The Irrevocable Life Insurance Trust

This is a way of "discounting" the estate tax through the use of life insurance. Normally, life insurance death benefits are included in the Net Taxable Estate (IRC 2042).

The Irrevocable Life Insurance Trust (ILIT) is a method having one's life insured with a life insurance policy while not having the death benefits included in their Net Taxable Estate. These trusts were confirmed following the court case of Crummy vs. Commissioner, 397 F.2d 82 (9th Cir. 1968) as well as a number of following IRS Revenue Rulings.

Basically the ILIT is the owner of the policy. The insured person (or their spouse, etc.) makes annual gifts to the Trustee of the ILIT who purchases the policy and makes the periodic required premium payments. The Trustee must be a "disinterested third party" at "arm's length" and cannot be the insured, any family member, nor employee. Normally, the premiums gifted to the Trustee would be taxable under gift tax laws (the $10,000 exclusionary gift is not allowed where the asset is one of future value, such as life insurance). With a Crummey Power provison in the trust, the gifts are free of gift taxes up to $10,000 per year per beneficiary of the ILIT. If one had 3 beneficiaries, one could give, free of gift taxes, $30,000 per year for the Trustee to use for premiums. With each gift, the Trustee must notify the beneficiaries, in writing, that a gift has been made and that they have the right to intercept 5% or $5,000, whichever is greater, of this gift. If they fail to act within a specified period of time (usually 30 days), then the gift is retained by the Trustee to pay the policy premium.

The insured has no incidences of ownership over the policy. They cannot change beneficiaries, borrow against policy cash reserves, nor pledge the policy as collateral for a loan. The Trustee cannot be required to purchase life insurance with the gift. Nor can the beneficiaries be required to use the death benefits to retire the insured's estate taxes. These are "rules of agency" which can cause the ILIT to fail and the death benefits would be added to the insured's Net Taxable Estate.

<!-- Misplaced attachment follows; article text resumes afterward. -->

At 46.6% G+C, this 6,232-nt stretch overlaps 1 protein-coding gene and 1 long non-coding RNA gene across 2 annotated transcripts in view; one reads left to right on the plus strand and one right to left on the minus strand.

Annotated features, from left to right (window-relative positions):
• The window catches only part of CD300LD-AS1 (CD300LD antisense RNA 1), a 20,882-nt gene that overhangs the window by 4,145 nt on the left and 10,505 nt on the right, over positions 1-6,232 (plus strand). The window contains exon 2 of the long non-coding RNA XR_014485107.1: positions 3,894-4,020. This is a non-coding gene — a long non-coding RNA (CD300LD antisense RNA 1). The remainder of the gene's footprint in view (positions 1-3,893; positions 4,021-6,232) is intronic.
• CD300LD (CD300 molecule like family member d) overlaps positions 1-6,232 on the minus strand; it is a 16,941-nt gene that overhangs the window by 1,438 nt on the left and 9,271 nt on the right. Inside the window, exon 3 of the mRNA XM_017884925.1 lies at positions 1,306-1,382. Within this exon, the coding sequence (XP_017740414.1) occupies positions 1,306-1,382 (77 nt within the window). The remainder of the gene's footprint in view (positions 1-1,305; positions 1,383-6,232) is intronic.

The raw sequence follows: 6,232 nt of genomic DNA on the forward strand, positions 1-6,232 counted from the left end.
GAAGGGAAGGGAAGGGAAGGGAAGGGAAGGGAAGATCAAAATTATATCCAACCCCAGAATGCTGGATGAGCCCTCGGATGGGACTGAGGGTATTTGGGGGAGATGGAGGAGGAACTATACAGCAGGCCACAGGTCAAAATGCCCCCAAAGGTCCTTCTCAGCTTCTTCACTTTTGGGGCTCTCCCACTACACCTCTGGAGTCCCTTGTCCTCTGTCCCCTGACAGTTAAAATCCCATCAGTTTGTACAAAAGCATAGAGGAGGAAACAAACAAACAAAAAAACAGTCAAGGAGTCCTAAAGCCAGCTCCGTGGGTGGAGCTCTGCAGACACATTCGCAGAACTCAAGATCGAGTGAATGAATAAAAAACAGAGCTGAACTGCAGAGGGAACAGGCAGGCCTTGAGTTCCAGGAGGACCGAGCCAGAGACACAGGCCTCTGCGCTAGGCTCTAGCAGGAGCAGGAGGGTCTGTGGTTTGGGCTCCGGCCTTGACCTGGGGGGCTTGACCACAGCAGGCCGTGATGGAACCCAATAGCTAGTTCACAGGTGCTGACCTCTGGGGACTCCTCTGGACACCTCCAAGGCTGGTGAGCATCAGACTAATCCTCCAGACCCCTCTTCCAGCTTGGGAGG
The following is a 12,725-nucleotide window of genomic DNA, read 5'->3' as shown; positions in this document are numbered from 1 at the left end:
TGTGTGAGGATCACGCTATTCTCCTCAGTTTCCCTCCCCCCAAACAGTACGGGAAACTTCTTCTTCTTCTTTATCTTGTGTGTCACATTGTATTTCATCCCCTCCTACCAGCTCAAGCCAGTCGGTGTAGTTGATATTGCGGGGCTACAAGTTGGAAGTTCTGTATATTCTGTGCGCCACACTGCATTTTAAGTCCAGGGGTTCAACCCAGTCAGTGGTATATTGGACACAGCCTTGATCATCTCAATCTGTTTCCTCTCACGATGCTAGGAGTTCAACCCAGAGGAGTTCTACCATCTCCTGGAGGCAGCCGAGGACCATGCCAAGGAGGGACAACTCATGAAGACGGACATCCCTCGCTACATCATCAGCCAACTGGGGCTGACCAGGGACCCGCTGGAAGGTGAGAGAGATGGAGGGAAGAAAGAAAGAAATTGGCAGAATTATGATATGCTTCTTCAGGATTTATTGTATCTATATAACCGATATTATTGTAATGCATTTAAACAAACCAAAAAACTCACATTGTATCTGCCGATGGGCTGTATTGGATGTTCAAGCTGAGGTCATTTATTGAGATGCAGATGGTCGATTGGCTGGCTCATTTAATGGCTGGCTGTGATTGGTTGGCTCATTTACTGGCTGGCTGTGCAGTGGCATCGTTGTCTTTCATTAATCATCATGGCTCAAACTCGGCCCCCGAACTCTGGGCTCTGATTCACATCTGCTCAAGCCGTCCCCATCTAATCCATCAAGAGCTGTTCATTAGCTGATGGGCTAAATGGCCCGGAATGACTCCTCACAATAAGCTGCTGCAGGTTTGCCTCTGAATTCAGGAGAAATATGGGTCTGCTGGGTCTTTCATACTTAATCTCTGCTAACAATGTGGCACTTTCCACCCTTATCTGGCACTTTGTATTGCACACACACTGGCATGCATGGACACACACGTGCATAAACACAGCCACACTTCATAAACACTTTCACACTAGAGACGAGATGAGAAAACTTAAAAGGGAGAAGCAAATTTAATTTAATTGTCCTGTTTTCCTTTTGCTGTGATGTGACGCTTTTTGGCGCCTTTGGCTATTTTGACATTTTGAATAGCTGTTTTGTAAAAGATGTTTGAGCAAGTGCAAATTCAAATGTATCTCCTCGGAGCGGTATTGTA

There are two classes of beneficiaries. If the policy pays a death benefit on the death of the first spouse in a marriage, the Trustee can invest the death benefits and pay the surviving spouse (the income beneficiary) a pension for life. This would be taxable income for income tax purposes. The second class are the principal beneficiaries. Generally, this are the children who would receive the full death benefit at the death of the surviving parent.

An ILIT can be a very wise estate planning tool. For the expense of gifts to pay the premiums, the insured's estate does not have to pay a much larger tax at death. This, in effect, discounts the estate tax. Instead of having to pay a $1,000,000 estate tax obligation, the insured paid far less in gifts during their lifetime to pay the policy premiums. It is also an excellent vehicle for passing wealth to heirs, because the Trustee could monitor and limit how the wealth is distributed to them.
An existing life insurance policy can be irrevocably given to an ILIT, but the arrangement will not be recognized by the IRS for 3 years. This is the same generasl "look back" rule which is used for gifts in "view of imminent death." An ILIT must be registered with the IRS and have its own EIN number. The Trustee must submit an IRS SS-4 form and Form 56 along with a copy of the ILIT instrument to the IRS or the arrangement will not be recognized by them.

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